Saiga 410 for home defense

This is a discussion on Saiga 410 for home defense within the Defensive Rifles & Shotgun Discussion forums, part of the Related Topics category; Originally Posted by 120mm ITherefore, you're just shooting a guy with several ineffective projectiles that hit at the same time, in the same place. So ...

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Thread: Saiga 410 for home defense

  1. #16
    VIP Member Array Guns and more's Avatar
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    Quote Originally Posted by 120mm View Post
    ITherefore, you're just shooting a guy with several ineffective projectiles that hit at the same time, in the same place.
    So then you don't like the 12 ga. for the same reason, right?
    I mean the projectiles are traveling at the same speed and are roughly the same size. I'm just sayin'.

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  3. #17
    VIP Member Array 10thmtn's Avatar
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    I don't see the point in using slugs in a home defense shotgun. Slugs give up the main advantage of the shotgun - the simultaneous delivery of multiple projectiles.

    Slugs are good if you need to get range, or if you need more penetration - but for home defense? No. Use buckshot. Preferably #1 or 00 in a 12 or 20 gauge.

    As far as the Saiga goes - my concern is the long term storage of plastic shotshells in a vertical magazine. I would imagine there is some risk of the shells deforming, and causing feeding issues (?). Plastic shotshells we just not designed for vertical magazines.
    The more good folks carry guns, the fewer shots the crazies can get off.
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  4. #18
    Member Array 120mm's Avatar
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    Quote Originally Posted by Guns and more View Post
    So then you don't like the 12 ga. for the same reason, right?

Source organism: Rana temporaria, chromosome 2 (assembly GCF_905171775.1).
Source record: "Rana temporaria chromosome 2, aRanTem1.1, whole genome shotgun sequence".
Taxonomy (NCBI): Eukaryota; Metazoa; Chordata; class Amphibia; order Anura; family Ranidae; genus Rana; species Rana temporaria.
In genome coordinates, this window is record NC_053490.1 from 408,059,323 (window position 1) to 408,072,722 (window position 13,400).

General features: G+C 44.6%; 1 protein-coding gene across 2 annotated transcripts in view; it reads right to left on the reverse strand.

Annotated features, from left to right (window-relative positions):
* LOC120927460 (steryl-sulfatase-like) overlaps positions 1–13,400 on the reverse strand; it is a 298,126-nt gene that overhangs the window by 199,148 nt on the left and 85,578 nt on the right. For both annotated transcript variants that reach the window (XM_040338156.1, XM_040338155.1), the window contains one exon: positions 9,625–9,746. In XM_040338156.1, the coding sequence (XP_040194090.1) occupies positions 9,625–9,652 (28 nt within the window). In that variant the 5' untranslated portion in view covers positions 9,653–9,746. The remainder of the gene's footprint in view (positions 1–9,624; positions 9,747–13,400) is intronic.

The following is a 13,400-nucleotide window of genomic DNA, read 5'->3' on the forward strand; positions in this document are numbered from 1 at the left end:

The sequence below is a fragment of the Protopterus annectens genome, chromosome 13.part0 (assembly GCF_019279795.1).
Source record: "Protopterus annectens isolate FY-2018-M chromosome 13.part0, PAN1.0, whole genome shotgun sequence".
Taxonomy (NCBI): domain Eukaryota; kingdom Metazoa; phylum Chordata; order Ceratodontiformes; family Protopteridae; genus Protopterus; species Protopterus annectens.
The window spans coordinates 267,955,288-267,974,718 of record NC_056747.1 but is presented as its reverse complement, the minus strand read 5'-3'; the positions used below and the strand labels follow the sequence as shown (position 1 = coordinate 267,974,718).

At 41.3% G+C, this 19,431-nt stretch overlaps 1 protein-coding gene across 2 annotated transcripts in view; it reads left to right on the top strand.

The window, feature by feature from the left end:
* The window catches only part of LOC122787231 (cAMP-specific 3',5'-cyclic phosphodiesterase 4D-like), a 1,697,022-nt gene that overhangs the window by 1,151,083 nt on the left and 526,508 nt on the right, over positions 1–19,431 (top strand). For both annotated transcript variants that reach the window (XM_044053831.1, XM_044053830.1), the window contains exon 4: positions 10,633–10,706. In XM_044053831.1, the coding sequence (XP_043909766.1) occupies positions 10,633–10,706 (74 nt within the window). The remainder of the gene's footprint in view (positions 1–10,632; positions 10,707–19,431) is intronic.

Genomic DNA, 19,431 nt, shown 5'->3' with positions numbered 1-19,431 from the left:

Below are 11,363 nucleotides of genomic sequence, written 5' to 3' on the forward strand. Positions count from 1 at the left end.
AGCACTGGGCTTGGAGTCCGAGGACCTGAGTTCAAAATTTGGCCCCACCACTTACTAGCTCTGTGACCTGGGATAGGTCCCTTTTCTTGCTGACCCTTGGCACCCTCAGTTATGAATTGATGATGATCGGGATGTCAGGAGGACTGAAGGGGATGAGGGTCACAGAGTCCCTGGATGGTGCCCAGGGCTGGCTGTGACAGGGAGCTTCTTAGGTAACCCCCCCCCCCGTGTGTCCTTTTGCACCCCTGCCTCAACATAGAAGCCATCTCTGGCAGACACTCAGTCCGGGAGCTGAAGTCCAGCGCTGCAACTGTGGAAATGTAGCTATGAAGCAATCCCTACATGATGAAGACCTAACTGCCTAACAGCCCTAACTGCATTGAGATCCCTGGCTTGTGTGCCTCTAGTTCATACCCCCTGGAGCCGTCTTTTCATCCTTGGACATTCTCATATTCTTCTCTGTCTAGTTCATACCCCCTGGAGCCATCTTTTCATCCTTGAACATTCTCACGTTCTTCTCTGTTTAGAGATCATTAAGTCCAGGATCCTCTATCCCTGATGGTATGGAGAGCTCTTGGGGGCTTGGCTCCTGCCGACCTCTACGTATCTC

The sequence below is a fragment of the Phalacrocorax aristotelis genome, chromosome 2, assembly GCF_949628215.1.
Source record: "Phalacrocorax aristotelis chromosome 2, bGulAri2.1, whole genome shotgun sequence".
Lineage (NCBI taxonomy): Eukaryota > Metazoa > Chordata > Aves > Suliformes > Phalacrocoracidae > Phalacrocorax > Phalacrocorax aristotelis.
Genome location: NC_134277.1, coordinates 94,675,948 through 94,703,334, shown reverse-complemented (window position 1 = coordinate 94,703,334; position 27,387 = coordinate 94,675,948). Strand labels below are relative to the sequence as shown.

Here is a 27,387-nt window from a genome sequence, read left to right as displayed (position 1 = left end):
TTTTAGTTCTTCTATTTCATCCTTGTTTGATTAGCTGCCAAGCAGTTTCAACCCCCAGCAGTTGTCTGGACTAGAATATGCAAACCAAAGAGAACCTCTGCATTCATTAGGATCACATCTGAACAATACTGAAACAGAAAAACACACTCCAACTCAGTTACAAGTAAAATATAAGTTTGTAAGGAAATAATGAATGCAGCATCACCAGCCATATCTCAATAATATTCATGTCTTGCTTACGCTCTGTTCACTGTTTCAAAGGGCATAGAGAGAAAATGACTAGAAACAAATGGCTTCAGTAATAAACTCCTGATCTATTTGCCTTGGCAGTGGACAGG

I mean the projectiles are traveling at the same speed and are roughly the same size. I'm just sayin'.
    Yup. I detest shotguns for home defense. Here's why:

    1. Manipulation and ergo tend to suck. Most HD shotguns are pumps, which require a certain level of competence to use well, and most SG users buy them based on the deficiency of competence. Autoloader shotguns are less reliable than autoloader carbines or pistols. SGs CAN be made more ergo, but you could just start out with an ergo carbine, instead....

    2. At in-home distances, the spread of shot is insignificant. And the energy delivered by shot is not cumulative. A carbine does basically the same thing, only more effectively.

    3. Shotguns are accompanied by a wall of ignorance and myth. "Racking the slide" to scare away intruders leads the way of mythology. It also indicates lack of mindset on behalf of the defender, imo. The belief that one doesn't need to aim SGs is another myth. The belief that anyone, under duress, can reliably manipulate a pump SG, without practice, under duress is also out there.

    4. Finally, the myth of overpenetration is out there. Any shotgun round that will effectively stop a man, will penetrate modern housing materials and damage, kill someone on the other side. The cool thing is [sarcasm] that a shotgun "miss" will finally spread out after that and then you have multiple projectiles, whizzing around at random, on the other side of the barrier.

    Nope. Not a big SD/HD shotgun fan at all.